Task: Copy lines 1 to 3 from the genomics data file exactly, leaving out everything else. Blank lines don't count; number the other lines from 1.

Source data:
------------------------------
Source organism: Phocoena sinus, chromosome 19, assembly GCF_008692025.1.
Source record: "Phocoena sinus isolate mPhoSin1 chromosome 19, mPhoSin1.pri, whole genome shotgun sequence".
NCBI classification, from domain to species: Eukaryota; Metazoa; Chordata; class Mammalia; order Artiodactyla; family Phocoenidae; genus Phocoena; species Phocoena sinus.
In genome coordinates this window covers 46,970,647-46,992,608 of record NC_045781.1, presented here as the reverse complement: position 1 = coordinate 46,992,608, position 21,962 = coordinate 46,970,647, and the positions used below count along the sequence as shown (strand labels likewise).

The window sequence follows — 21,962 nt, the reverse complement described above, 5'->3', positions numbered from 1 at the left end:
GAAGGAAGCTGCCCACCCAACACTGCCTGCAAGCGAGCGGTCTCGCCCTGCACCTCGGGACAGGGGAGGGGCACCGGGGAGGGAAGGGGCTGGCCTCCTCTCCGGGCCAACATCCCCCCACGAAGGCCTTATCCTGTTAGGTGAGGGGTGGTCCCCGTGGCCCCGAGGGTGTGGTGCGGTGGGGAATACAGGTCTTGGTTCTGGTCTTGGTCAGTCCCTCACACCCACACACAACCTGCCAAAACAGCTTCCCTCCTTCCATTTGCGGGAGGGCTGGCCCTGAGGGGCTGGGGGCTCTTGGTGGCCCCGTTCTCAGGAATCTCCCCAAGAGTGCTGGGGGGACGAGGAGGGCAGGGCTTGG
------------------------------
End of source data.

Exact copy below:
Source organism: Phocoena sinus, chromosome 19, assembly GCF_008692025.1.
Source record: "Phocoena sinus isolate mPhoSin1 chromosome 19, mPhoSin1.pri, whole genome shotgun sequence".
NCBI classification, from domain to species: Eukaryota; Metazoa; Chordata; class Mammalia; order Artiodactyla; family Phocoenidae; genus Phocoena; species Phocoena sinus.